Magazine article Variety

Production Design for 'Black Panther' Blends Fantasy, Reality

Magazine article Variety

Production Design for 'Black Panther' Blends Fantasy, Reality

Article excerpt

WHEN "BLACK PANTHER" production designer Hannah Beachler was given the task of bringing the fictional land of Wakanda to life, she essentially agreed to build an entire society.

Beachler says she began by looking at the big picture - mapping out the topography of a sub-Saharan country located along water. She then took elements from the real world to envision what this society would look like after being struck by a meteorite. "You just keep getting more detailed and more pinpointed in where you want everything to be because you're really building a whole civilization," she explains. "Bridges, districts, transportation, what people do, their food - it was everything."

Unlike much of the real continent of Africa, Wakanda was never colonized; its cities include different tribes and traditions, and Beachler incorporated all these African elements into a futuristic environment to show how advanced the nation's people are. "That's why you feel history, but there's the technology on top of that," she says.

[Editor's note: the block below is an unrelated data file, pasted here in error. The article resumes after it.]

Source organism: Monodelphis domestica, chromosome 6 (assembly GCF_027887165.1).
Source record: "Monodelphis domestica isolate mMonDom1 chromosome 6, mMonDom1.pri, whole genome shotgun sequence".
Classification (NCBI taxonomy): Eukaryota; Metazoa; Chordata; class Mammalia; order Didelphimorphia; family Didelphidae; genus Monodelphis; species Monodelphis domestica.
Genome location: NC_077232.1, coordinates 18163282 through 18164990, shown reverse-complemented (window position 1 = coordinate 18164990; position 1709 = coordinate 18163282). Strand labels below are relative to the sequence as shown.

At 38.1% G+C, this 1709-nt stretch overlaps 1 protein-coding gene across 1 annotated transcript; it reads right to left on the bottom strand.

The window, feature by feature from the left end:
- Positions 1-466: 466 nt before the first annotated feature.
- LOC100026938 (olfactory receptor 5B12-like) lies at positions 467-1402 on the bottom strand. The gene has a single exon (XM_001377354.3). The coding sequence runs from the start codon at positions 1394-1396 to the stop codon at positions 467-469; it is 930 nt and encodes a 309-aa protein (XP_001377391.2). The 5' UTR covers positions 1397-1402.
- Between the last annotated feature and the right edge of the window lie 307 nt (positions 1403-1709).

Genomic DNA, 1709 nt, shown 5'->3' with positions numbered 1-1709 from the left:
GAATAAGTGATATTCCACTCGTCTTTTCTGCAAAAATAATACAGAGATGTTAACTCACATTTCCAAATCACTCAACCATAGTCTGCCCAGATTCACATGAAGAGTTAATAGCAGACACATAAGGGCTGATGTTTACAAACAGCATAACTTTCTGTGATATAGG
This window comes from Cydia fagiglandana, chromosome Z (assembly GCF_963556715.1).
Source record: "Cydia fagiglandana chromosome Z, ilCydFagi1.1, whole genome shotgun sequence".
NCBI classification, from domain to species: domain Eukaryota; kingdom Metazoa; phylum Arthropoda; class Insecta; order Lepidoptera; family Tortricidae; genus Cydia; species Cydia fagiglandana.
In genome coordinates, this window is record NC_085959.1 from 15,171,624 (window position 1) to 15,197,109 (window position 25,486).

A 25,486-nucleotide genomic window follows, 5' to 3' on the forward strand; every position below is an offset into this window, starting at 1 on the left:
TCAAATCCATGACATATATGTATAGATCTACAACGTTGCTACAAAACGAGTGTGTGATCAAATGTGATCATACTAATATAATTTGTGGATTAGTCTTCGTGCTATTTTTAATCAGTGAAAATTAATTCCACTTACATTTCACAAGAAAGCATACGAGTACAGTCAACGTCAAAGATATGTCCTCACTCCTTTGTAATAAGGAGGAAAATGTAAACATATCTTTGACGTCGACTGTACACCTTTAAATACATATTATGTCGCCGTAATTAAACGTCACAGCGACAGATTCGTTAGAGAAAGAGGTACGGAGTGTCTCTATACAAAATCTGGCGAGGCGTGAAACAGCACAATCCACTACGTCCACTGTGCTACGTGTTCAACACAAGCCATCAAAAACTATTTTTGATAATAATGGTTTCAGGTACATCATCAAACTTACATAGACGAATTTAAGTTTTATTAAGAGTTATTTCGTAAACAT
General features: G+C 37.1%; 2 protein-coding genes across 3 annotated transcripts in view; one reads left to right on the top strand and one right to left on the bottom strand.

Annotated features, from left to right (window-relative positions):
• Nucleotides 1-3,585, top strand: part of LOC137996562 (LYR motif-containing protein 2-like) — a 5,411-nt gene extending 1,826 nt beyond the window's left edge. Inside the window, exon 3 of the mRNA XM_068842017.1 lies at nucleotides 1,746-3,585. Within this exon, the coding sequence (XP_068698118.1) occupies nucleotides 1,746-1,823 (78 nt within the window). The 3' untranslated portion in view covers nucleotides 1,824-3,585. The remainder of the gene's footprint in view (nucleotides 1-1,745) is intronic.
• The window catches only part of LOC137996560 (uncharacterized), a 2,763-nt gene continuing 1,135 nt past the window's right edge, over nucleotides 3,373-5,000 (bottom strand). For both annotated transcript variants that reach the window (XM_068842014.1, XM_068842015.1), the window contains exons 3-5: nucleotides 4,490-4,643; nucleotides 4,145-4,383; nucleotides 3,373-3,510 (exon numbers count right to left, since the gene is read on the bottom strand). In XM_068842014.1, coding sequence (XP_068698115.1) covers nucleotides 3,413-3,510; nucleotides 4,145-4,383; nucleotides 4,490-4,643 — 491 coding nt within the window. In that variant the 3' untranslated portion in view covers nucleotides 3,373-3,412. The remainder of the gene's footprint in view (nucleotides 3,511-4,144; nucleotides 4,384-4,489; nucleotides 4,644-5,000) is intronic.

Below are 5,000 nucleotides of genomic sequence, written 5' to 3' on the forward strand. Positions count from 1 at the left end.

That led to the film's theme of Afrofuturism, which Beachler describes as a kind of temporal mix. "It's really about picking elements from the past and evolving them into a future - into a science fiction - and sort of reclaiming certain traditions," she says, adding that the theme was also fused into the costumes designed by Ruth E. Carter. Working on the set of "Black Panther" reunited Beachler with the film's director, Ryan Coogler. …

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